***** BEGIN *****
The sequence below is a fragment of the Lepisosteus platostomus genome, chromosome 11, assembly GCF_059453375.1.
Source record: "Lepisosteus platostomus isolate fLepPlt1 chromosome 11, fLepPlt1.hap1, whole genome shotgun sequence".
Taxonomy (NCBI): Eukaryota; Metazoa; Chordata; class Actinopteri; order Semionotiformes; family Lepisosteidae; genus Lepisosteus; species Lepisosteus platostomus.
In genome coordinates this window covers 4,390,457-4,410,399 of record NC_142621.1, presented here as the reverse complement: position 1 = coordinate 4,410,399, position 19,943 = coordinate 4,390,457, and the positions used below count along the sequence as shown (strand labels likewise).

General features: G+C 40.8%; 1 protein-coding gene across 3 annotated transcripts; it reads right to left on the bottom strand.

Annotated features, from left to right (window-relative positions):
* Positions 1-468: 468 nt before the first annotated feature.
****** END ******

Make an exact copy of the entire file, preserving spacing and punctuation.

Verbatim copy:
The sequence below is a fragment of the Lepisosteus platostomus genome, chromosome 11, assembly GCF_059453375.1.
Source record: "Lepisosteus platostomus isolate fLepPlt1 chromosome 11, fLepPlt1.hap1, whole genome shotgun sequence".
Taxonomy (NCBI): Eukaryota; Metazoa; Chordata; class Actinopteri; order Semionotiformes; family Lepisosteidae; genus Lepisosteus; species Lepisosteus platostomus.
In genome coordinates this window covers 4,390,457-4,410,399 of record NC_142621.1, presented here as the reverse complement: position 1 = coordinate 4,410,399, position 19,943 = coordinate 4,390,457, and the positions used below count along the sequence as shown (strand labels likewise).

General features: G+C 40.8%; 1 protein-coding gene across 3 annotated transcripts; it reads right to left on the bottom strand.

Annotated features, from left to right (window-relative positions):
* Positions 1-468: 468 nt before the first annotated feature.